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Kacy & Clayton Kacy & Clayton
Album: The Siren's Song
Label: New West
Tracks: 9

This Canadian (Southern Saskatchewan) duo (comprising second-cousins Kacy Anderson and Clayton Linthicum) stunned me with their second record Strange Country around 18 months ago (I reviewed it here in August 2016), which displayed an acute sensibility with the mid-'60s zeitgeist that eagerly took in everything from the Carter Family to vintage psych-folk in soaking up obscure vinyl from obscure sources. The couple's strikingly intimate music-making gains another dimension with their followup release The Siren's Song, which came out a few months ago but has taken some time to reach me. Much in the manner of the duo's '60s counterparts-cum-role-models, we now find them "progressing" by embracing electric folk of the first-album-Fairport/early-Airplane variety (ok, without quite the commanding vocal presence of a Grace Slick or Judy Dyble, but Kacy's still an extraordinarily compelling singer with an amazing facility and effortless range, a siren in her own right and that's for sure).

And again, you could be forgiven for thinking you'd picked up a lost classic album that had been recorded in say 1967 or 1968, the spirit really is that strong (not to mention the distinctively retro styling of the artwork and package). And Clayton happens to be a pretty amazing dab hand on the electric guitar, as his stinging solos on several of the album's tracks prove. Even so, the weirder acoustic-based songs here like Cannery Yard also stick right there in the memory, this one not least for its bordering-on-eastern-sounding instrumental backing (guitar and violin); the disc's closer, Go And Leave Me, is the lone trad-arr, and delicately, beautifully realised it is too. In contrast, the sinuous lope of A Certain Kind Of Memory is another of the several tracks to feature the couple's gorgeous vocal harmonies alongside the electrics.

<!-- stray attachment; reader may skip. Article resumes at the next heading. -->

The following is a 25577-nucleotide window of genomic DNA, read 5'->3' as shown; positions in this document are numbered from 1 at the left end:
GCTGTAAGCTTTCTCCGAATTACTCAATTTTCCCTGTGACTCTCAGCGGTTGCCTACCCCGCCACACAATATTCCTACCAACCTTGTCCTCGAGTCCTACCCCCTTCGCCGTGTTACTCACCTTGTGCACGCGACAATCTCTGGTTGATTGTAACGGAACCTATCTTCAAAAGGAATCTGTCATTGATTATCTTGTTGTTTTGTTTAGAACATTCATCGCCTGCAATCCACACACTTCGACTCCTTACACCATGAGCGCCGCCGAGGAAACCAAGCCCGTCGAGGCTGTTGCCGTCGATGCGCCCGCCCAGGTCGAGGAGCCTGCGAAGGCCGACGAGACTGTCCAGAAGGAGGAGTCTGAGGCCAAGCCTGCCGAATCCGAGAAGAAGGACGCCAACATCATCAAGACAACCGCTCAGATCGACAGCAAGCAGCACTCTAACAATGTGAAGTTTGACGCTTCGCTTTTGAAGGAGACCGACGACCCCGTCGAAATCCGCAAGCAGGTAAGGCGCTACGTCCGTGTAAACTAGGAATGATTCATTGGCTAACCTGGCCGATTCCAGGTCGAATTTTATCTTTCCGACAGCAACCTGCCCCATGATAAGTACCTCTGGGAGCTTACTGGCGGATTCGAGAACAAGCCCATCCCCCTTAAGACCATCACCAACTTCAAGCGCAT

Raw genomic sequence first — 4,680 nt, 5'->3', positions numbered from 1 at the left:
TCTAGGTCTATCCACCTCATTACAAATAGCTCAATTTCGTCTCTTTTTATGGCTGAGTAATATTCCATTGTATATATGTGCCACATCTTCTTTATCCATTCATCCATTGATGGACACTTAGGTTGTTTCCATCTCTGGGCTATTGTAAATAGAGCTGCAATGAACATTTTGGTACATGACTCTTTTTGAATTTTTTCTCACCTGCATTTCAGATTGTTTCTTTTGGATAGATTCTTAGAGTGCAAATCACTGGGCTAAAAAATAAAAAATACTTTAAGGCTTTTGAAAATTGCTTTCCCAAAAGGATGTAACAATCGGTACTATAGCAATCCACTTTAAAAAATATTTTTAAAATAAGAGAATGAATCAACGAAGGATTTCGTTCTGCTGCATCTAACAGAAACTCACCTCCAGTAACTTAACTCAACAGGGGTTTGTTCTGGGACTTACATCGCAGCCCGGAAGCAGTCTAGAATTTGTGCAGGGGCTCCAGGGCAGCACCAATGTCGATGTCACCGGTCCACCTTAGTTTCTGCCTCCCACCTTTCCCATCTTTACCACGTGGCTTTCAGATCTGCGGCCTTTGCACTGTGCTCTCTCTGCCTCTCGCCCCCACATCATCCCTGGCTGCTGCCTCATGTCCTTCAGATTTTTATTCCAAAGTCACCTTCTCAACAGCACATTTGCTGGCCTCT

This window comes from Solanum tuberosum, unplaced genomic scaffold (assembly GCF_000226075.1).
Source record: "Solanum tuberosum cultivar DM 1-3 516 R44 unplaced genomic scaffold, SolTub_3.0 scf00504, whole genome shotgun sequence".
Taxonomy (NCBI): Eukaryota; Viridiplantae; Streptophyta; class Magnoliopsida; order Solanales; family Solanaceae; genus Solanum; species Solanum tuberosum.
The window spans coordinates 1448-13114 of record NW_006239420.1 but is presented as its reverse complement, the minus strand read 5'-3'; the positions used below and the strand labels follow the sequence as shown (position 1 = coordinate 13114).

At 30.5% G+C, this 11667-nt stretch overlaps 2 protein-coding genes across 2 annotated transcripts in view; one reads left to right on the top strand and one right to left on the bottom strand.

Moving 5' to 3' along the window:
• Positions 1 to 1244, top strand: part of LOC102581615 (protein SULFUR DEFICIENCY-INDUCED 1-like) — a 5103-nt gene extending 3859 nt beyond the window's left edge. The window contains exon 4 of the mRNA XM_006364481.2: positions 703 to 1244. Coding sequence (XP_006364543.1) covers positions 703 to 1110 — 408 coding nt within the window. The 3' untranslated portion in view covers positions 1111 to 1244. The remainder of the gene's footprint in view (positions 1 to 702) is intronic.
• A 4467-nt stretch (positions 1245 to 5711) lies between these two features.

The import of the duo's self-penned songs is probably the biggest giveaway that they're contemporary creations, in their slightly cryptic examination of emotional matters (on opener The Light Of Day) and their portrayal of the effect of alienation (on This World Has Seven Wonders) in particular. The title track manages to be at once mesmerising and spine-chilling. The ostensibly simpler musical landscape of White Butte Country is probably an illusion, then, its lyric ostensibly bordering on country-rock cliché but with a cunning twist. Album production is by Wilko's Jeff Tweedy with an expert ear for the idiom and the vision, and the duo command some great rhythm section support from Shuyler Jansen and Mike Silverman. My one little problem with The Siren's Song is that it's all over too soon, and I feel that Kacy & Clayton may have taken the principle of economy of expression just a little too much to heart at times. But what we have here is superb, and the whole album grows in stature with each play.

David Kidman